What To Watch: Issue #5

Read the first four installments of the “What to Watch” series here.

It’s easy to roll our eyes when prominent public figures, from actors to U.S. presidential candidates, make nonsensical statements about the future of energy.

The problem is, not everyone knows it’s nonsensical.

Oppositional public figures are smoke signals for the kinds of interrogations you will face. Let’s put that new knowledge to work.

Both of these things are true:

  1. Few public figures and politicians have pragmatic experience on energy and climate issues in general, and solutions in particular. But they can make sweeping oppositional statements against oil and gas companies and projects because those statements have little downside for them.
  2. Such statements are both reflective of and influential to public opinion.

The problem

Fossil fuel opposition in many forms is becoming increasingly popular, leading actors to oppose fracking or presidential candidates to declare energy and climate “a national emergency.” These statements once produced only shrugs in those charged with actually providing energy to the public. Now, they’re making energy production and delivery more difficult. 

In 2013, Yoko Ono released “Don’t Frack My Mother” to pressure Governor Cuomo to ban hydraulic fracturing in New York. Around that same time, Matt Damon starred in Promised Land, a movie vilifying oil and gas exploration and production. In September 2018, 200 actors joined scientists in an open letter calling for urgent action on climate change.

And I bet you didn’t know that “polar fracking” could create an earthly apocalypse inclusive of zombies? (Hat tip to Tim Olson who sent me Daniel Raimi’s tweet.) Et tu, Bill Murray? And that’s the secondfrack-generated zombie movie this year.

On March 15, 2019, students around the globe held a strike from school for climate action – one of their demands is that 2020 candidates support a green new deal. Inherent to all these climate-focused actions is an expectation that energy moves beyond fossil fuels.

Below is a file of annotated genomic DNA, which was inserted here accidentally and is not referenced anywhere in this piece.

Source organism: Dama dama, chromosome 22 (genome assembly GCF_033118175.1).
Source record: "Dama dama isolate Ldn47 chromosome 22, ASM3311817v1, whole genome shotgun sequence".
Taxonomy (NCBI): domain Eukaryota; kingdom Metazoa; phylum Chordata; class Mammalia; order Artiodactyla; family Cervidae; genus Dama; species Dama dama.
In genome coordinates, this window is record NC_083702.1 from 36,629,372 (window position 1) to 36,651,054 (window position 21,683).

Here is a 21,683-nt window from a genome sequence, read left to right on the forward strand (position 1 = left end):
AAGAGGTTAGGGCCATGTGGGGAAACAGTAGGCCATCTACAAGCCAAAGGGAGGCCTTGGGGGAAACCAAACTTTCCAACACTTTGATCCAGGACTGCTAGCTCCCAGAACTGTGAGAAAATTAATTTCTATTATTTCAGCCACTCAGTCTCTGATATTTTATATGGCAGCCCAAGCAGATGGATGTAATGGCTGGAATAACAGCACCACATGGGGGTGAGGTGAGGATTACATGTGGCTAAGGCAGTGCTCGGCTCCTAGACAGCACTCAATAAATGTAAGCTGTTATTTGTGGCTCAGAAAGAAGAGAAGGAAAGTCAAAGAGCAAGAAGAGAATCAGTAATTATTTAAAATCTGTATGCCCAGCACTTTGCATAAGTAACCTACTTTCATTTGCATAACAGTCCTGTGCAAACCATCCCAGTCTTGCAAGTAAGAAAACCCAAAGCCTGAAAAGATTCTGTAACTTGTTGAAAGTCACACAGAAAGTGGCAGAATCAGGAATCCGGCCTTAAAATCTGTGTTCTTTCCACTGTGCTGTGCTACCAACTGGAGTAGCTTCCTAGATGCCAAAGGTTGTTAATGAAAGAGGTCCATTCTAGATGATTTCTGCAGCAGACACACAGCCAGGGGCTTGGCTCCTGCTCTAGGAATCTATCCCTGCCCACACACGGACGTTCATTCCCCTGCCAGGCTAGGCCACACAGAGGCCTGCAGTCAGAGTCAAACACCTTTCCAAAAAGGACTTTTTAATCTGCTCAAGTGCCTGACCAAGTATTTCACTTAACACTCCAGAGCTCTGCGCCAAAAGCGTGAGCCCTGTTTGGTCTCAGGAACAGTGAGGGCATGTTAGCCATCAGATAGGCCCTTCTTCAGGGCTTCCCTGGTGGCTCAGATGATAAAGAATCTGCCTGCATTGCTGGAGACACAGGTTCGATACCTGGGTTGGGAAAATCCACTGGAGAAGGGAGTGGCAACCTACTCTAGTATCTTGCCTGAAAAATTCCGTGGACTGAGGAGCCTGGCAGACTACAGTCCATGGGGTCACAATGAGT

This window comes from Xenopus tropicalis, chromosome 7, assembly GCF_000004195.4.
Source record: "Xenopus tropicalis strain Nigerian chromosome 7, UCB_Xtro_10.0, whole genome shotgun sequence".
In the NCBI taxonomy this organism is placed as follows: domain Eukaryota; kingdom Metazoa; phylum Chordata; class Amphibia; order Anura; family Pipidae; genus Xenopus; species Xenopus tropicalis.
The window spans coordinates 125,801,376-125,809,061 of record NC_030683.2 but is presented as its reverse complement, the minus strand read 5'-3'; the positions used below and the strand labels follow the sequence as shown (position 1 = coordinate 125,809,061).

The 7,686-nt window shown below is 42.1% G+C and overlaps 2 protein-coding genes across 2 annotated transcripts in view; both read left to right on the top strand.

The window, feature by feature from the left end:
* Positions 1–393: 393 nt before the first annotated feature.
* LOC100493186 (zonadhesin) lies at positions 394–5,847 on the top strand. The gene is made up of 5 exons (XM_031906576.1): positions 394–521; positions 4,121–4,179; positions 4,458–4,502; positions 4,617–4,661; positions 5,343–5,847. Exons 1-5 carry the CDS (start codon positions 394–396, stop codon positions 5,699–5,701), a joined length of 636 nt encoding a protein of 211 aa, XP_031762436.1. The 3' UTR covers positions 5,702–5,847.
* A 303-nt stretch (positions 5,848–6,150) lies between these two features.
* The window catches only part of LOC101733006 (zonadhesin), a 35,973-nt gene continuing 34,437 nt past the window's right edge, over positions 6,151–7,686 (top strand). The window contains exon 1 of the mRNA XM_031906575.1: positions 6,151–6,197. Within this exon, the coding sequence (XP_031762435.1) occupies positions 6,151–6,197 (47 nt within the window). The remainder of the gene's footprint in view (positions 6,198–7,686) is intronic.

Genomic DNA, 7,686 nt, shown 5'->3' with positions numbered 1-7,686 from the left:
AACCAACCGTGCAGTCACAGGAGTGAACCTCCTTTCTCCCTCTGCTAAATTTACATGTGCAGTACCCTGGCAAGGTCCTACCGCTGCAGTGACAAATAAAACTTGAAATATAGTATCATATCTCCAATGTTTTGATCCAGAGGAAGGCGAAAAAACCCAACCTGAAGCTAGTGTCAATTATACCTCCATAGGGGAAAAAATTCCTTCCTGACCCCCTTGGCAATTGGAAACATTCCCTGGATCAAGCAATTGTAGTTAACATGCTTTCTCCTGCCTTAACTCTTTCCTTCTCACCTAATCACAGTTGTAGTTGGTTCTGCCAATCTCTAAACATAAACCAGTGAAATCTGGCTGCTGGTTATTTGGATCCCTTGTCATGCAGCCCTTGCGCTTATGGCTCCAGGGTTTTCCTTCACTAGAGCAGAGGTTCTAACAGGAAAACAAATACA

It matters because

The more public perception sways toward highly simplified opposition to oil and gas, the more regulators, policy makers, investors, and community stakeholders feel empowered (and pressured) to make project development and operation more difficult.

The critical mistake companies are making

Dismissing this wave of opposition as irrelevant and unhinged. Which it is in many cases — but that’s beside the point.

Seize the daySuccessful companies will:

  • Find the Good Vibrations. Take the time to understand the good intentions behind these actions and the proponents’ desire to drive positive change. Each person wakes up in the morning certain that they are on the side of righteousness. By empathizing with the mindset of those in the opposition, we are in a better position to respond constructively when our stakeholders reflect a similar point of view. The response is then articulate and sensitive:  “I believe I understand why you have that concern. Can I offer another perspective?”
  • Aspire. Companies must be able to articulate their company’s role in creating an energy future that embraces the aspirations of stakeholders who expect a different energy future. Rather than fighting against the “visionary” nature of these perspectives, we must articulate a vision of a shared, ambitious energy future.

For practical thoughts on assessing and mitigating risk, check out What to Watch Issues #1 and #2.

If you’re taking the advice I offered in the opening installment of Both of These Things Are True, you are spending some time each day reading, listening to, and watching mainstream media offerings where climate dominates the energy conversation. It can be discouraging. Allow yourself a big sigh – and then seek to understand a new perspective. It makes the effort more of an adventure.

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